For a few years, I went back to bartending and serving and got an additional job working at my gym. I started to consider taking the GMAT and going to grad school, but once I found my friend group and started filling my time with partying and going out, that fell to the wayside. All of these new friends had amazing corporate-type jobs or worked in their dream career, whatever that may be. This motivated me to start applying to jobs again, and I found a staffing agency to assist me in my search. Eventually, I interviewed for a “marketing job” at a recruiting agency, which ended up being much more of a recruiter role with lots of cold calling. I have an irrational fear of calling people on the phone and loathe cold calling. It didn’t help that the men I worked with were chauvinistic creepers that didn’t respect and value women. Within a month, I had panic attacks while on the way to work every day and decided to hand in my two weeks notice. This was my first time ever working in an environment like that, but sadly, it wouldn’t be my last.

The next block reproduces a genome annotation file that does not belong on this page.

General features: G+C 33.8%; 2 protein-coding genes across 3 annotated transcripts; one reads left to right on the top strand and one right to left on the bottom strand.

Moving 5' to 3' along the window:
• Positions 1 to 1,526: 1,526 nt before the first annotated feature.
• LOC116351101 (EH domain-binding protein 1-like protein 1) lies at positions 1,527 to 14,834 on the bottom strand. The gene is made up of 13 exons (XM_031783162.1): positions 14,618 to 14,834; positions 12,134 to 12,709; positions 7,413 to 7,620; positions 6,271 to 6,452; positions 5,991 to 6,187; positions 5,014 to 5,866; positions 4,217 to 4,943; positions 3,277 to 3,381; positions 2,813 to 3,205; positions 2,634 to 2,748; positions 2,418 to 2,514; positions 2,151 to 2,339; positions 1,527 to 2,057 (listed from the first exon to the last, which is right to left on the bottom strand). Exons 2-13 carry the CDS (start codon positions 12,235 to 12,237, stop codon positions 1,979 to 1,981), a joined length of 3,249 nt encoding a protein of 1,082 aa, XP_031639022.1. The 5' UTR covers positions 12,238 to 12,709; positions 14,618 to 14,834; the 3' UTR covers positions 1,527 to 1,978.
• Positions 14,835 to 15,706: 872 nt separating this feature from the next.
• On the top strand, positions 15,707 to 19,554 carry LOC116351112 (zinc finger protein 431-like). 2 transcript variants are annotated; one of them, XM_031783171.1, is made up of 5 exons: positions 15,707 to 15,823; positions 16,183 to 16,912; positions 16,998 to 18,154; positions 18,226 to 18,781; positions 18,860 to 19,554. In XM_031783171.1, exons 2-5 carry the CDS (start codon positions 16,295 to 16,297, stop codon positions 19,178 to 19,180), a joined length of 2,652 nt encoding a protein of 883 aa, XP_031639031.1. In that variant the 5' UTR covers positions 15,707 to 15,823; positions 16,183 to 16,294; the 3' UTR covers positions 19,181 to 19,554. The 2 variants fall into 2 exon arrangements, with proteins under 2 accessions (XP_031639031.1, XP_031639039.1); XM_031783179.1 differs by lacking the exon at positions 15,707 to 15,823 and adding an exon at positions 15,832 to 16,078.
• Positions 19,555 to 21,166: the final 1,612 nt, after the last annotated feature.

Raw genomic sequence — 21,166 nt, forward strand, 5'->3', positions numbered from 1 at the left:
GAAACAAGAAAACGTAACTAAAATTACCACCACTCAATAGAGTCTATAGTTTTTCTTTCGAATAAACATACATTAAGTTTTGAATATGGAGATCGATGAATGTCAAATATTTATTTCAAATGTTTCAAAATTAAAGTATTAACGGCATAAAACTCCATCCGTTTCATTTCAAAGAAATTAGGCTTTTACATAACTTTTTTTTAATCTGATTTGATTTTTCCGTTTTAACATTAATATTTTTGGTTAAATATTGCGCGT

After leaving the recruiting firm, I tried my hand as a bank teller, which wasn’t awful but still wasn’t what I wanted to be doing. Because my bank role was part-time, I started serving and bartending, which would end up being my favorite job of all time. To this day, I search for the type of love and community I had at Leroy Fox with every role I step into because even with its faults, it still had the family feel we all dream of.

While I was at the bank, I searched for a more marketing specific role and hoped to land something soon. Eventually, I had a break in my search when a friend reached out about a position she was leaving that she thought would be the perfect fit for me. I interviewed for the role and got hired. I said goodbye to the bank full of excitement for this new opportunity. It wasn’t until a few weeks in that I realized this job would be a nightmare.